If you've read Mantel's Wolf Hall, you know there's a bit of adjustment at first once you realize "he" almost always refers to Cromwell because you're inside his head. Such is the case here, though the reader is granted a reprieve now and then when an omniscient voice takes over in some chapters. I say reprieve because it's tough being in Mehring's head and I felt relief when he engaged in dialogue (not that often) with someone other than himself.

Inside his head, the reader also needs to determi
Aug 19, 2015 rated it really liked it
Shelves: fiction, south-africa
The Conservationist is a literary exercise in unsettlement.

When the body of a black man is found in Mehring's farm outside of Johannesburg, you realize that Gordimer is writing with a capacity for gruesome metaphor. There is the immediate symbolism of the body itself, or how the land was taken violently and how unease and resentment still lingers between White and Black. Mehring is an industrial magnate playing at farming and toting along his mistress - he pays the black farmhands to do the wor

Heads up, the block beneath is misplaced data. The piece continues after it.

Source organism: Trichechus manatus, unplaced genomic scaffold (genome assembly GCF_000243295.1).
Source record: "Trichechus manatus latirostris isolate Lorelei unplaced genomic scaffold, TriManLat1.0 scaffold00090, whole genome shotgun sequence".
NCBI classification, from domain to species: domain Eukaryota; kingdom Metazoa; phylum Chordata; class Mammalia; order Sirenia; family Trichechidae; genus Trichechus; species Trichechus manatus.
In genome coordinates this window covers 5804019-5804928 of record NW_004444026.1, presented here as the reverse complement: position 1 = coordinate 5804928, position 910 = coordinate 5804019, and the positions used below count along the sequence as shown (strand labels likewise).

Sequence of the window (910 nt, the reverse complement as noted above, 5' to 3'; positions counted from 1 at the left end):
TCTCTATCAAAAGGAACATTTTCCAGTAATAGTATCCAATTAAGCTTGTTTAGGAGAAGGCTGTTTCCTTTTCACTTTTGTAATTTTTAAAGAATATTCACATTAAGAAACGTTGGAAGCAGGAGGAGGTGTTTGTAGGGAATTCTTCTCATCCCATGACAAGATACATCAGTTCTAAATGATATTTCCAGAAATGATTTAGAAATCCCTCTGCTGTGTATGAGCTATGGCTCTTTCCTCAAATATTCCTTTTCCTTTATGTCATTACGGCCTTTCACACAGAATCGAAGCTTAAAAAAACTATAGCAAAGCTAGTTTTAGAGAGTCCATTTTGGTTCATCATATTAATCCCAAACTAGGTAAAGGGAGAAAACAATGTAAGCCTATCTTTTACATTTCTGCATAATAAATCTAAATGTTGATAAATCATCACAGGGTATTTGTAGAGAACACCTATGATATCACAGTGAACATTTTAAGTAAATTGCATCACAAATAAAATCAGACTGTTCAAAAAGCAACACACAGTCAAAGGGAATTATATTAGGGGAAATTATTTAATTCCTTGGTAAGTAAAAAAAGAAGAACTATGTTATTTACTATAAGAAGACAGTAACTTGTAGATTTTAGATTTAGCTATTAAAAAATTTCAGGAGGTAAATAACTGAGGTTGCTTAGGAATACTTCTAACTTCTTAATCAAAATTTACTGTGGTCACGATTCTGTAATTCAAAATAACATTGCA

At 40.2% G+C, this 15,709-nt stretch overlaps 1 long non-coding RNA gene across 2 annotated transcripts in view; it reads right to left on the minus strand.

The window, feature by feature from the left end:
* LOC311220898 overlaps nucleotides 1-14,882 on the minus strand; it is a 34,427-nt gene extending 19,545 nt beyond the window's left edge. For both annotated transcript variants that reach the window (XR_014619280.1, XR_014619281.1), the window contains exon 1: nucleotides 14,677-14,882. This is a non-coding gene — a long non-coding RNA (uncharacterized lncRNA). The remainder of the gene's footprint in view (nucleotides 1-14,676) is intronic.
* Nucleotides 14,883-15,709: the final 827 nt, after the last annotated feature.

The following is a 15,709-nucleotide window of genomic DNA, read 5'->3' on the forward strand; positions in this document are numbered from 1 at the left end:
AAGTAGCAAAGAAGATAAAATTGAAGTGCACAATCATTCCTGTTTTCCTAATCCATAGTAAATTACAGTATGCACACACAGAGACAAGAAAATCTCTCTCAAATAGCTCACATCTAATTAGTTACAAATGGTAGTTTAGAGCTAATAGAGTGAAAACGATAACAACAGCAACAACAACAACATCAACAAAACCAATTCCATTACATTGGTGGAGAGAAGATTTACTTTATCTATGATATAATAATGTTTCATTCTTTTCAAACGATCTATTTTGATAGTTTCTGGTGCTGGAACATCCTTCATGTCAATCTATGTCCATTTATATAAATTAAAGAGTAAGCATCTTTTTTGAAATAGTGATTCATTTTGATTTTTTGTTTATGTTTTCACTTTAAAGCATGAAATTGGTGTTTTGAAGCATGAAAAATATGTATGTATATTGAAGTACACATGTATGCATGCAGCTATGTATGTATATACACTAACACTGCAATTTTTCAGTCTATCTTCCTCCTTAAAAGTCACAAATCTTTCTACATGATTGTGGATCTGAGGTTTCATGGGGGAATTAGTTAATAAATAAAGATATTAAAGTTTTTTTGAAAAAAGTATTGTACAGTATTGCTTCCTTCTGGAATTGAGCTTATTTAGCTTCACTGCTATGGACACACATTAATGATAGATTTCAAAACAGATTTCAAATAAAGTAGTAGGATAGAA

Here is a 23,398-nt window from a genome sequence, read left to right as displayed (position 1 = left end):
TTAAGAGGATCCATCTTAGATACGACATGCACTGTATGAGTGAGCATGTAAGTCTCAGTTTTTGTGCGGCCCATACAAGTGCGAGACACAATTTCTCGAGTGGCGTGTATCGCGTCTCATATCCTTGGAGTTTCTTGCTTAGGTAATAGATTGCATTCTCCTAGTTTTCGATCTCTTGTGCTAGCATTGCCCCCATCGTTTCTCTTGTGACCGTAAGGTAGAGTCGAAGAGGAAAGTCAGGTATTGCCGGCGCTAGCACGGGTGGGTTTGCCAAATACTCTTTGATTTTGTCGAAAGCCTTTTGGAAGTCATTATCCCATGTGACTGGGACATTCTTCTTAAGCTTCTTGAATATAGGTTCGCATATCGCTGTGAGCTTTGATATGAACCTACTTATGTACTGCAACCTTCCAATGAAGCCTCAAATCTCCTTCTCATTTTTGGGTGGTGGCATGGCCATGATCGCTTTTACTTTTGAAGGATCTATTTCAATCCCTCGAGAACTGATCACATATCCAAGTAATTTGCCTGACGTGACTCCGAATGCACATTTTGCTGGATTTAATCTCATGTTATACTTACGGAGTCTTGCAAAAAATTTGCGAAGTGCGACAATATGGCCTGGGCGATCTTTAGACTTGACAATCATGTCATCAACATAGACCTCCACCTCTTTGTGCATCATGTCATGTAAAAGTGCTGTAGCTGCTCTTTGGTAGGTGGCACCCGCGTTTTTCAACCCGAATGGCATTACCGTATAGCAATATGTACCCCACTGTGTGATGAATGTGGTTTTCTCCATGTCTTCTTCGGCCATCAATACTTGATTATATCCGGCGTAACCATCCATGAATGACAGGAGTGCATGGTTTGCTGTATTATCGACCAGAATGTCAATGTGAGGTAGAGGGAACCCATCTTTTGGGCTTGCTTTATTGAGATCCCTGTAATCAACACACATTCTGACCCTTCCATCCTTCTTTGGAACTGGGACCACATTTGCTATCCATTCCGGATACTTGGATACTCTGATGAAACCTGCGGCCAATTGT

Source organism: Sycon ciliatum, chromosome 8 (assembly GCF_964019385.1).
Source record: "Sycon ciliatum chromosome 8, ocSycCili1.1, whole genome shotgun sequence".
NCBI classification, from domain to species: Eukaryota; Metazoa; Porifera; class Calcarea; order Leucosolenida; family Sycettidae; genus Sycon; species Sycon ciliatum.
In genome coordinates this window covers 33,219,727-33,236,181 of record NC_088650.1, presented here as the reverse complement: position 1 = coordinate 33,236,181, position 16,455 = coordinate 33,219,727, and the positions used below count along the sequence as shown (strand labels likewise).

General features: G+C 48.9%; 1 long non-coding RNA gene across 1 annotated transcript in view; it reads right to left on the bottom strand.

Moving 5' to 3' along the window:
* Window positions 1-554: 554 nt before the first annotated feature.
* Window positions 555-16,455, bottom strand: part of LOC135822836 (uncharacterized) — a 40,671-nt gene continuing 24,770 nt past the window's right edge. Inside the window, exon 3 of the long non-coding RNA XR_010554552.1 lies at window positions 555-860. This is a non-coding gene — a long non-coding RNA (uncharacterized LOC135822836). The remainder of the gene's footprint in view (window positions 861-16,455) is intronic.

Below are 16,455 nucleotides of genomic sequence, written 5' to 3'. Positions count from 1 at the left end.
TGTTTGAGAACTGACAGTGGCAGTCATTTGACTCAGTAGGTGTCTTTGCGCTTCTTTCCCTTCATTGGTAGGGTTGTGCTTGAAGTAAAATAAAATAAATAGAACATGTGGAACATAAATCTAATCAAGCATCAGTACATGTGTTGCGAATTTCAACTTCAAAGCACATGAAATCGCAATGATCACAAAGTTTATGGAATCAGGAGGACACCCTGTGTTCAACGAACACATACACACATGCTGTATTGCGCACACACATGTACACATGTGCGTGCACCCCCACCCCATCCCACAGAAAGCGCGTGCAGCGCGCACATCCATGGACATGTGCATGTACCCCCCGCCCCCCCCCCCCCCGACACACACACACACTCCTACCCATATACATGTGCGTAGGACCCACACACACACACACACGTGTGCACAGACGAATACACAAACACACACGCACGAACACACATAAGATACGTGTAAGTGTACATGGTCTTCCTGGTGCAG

-Why not just buy it and leave it as it is?...
If I had your money I'd buy it and leave it just as it is.-
-No farm is beautiful unless it's productive.-
-You hear these things and believe them because they sound 'right'. That's your morality.-
The flirtatious sneer in her voice unexpectedly gave him an erection. (Even then perhaps? ...the beginning of these - inappropriate - reactions now, being pecked on the cheek by some child he's known since she was in napkins.)
-And what's yours my dear? You're
This a book that should be mandatory reading for anyone with even a passing interest in social justice.